Increase sodium bicarbonate and add potassium and magnesium: Sodium bicarbonate compensates for reduction in saliva contribution and neutralizes accumulation of VFAs and lactate in rumen to maintain rumen pH. Increased sodium and potassium intake replaces increased rate of loss in sweat and urine. Magnesium is required to balance the increased potassium. These changes should be made with the advice of a professional nutritionist.

Add Zinc Methionine: Dairy cows have been shown to double their amount of time standing during heat stress, apparently to aid body cooling, thus contributing to the increase in feet and leg problems. Zinc methionine helps improve hoof health and decreases incidence of lameness, as well as helps decrease somatic cell counts and risk of mastitis.

Consider adding bypass niacin and/or biotin: Preliminary research has shown that rumen protected niacin decreased body temperature in lactating cows that were heat stressed. Biotin has been shown to improve hoof hardness and decrease the incidence of lameness, as well as improve milk production of dairy cattle on high grain diets.

TMR management tips

The tips below are intended to compensate for the physiological and metabolic changes and effects that are imposed on the dairy cow by heat stress. These are generally supported by scientific research and are best viewed as helping animals cope with the effects of heat stress, rather than methods of “over–coming” them, for which aggressive cooling is likely the only effective method. For the most part, the following tips are best viewed as what is required to prevent an already challenging situation from becoming needlessly worse.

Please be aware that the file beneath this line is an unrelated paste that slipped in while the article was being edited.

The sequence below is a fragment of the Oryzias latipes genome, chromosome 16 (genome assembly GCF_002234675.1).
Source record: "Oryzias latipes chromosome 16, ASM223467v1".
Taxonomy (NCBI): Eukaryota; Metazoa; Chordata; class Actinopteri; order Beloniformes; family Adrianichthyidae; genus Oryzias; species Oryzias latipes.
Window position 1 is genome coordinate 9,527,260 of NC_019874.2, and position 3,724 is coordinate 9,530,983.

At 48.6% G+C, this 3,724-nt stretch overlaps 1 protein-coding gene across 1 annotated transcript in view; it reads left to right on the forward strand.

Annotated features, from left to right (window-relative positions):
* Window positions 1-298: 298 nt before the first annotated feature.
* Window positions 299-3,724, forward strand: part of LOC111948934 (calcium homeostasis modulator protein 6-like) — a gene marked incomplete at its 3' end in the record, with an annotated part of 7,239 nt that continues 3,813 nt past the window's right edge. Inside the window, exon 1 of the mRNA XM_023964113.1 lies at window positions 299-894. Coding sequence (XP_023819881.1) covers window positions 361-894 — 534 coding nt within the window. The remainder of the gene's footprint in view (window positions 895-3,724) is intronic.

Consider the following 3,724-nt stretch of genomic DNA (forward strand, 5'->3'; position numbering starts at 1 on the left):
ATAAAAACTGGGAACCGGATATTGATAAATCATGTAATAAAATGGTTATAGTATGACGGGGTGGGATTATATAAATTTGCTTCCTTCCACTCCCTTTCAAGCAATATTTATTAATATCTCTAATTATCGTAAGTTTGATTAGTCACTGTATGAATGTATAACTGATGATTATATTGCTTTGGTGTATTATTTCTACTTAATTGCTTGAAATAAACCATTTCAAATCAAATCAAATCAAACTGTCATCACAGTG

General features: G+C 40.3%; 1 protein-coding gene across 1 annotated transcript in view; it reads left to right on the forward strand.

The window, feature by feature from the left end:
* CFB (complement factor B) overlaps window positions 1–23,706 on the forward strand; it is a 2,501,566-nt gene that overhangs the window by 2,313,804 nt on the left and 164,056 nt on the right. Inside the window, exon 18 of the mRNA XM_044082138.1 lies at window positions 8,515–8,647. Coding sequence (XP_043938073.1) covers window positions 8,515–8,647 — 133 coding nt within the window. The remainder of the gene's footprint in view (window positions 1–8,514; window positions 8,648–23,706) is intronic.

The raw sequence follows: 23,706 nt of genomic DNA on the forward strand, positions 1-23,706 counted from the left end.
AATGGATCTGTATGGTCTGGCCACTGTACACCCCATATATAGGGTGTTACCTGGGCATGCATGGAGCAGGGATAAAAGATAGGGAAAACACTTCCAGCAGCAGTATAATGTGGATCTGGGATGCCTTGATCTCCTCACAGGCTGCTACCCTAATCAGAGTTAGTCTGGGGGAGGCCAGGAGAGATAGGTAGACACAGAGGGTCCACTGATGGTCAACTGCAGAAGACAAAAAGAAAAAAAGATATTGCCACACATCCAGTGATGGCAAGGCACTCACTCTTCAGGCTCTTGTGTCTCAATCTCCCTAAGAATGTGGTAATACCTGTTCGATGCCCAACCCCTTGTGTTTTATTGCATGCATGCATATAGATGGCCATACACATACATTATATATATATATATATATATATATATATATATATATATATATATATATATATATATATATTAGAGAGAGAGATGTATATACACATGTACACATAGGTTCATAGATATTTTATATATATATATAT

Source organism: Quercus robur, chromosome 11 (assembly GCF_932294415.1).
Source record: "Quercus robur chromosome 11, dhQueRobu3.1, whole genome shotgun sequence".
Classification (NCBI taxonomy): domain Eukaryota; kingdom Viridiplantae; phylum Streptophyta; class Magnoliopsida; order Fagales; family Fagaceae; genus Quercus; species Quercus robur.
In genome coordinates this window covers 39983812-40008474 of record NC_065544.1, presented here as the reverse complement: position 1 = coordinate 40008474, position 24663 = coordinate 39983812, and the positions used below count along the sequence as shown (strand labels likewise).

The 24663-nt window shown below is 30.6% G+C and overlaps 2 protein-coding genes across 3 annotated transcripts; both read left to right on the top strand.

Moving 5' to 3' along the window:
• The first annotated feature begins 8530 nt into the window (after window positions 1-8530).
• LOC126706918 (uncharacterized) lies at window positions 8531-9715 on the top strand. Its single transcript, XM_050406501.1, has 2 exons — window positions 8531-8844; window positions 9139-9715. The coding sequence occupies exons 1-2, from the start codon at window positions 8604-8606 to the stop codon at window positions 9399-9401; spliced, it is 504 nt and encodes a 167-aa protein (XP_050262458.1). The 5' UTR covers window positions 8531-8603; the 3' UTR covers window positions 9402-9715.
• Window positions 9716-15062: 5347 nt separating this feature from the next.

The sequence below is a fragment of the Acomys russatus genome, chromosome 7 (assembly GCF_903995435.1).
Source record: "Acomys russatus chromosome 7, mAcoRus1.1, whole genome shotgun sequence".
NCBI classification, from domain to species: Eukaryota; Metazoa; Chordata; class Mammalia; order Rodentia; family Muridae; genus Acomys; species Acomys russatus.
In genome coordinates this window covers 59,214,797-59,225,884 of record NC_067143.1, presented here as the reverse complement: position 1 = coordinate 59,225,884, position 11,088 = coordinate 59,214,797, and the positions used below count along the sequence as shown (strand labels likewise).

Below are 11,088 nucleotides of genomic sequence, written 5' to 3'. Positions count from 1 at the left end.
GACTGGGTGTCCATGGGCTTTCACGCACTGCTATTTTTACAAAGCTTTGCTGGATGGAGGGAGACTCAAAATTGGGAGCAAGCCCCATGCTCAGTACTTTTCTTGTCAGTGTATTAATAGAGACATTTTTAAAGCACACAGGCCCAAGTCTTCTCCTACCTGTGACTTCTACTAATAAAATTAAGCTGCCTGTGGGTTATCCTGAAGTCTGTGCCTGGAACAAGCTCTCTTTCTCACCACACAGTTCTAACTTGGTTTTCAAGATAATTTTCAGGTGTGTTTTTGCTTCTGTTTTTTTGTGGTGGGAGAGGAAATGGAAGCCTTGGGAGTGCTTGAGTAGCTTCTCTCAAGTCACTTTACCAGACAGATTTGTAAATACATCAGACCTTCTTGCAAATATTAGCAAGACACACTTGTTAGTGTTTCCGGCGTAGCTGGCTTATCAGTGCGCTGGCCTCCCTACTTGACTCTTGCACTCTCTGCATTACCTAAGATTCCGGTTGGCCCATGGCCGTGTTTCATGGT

Watch bunker silo management and feed ingredient spoilage in general: The heat of summer increases the rate of spoilage of all ingredients, and especially moist ingredients such as silage and wet byproducts. Spoiled ingredients dramatically increase the rate of heating and spoilage of the whole ration in the feedbunk, which further depresses intake. Silo face management needs to be impeccable during heat stress to ensure as little material as possible is disturbed, and that loose material does not remain in piles on the floor between feedings. In general, wet byproducts should be cycled at twice the rate compared to other times of year, or even omitted if they cannot be kept from spoiling appreciably. Any feed with mold or risk of mycotoxins should be avoided as these can be particularly problematic during times of heat stress.

Batch feed at least twice per day: Feed spoilage is an exponential function with the number of spoilage organisms doubling with each successive generation, often in only a matter of minutes. Consequently, the longer feed stays before dairy cattle, the more it will spoil and negatively affect intake, especially for the second and third milkings if only fed once per day. Furthermore, feeding the full day’s allotment of feed at one time increases the potential for sorting, and increases the risk of acidosis. If feed can only reasonably be batched once per day, then retain a proportion in the mixer to be fed at the subsequent milking. Though less than ideal, the extent of spoilage in the mixer should be less than what would occur in the feedbunk, and the potential for sorting should be reduced as well.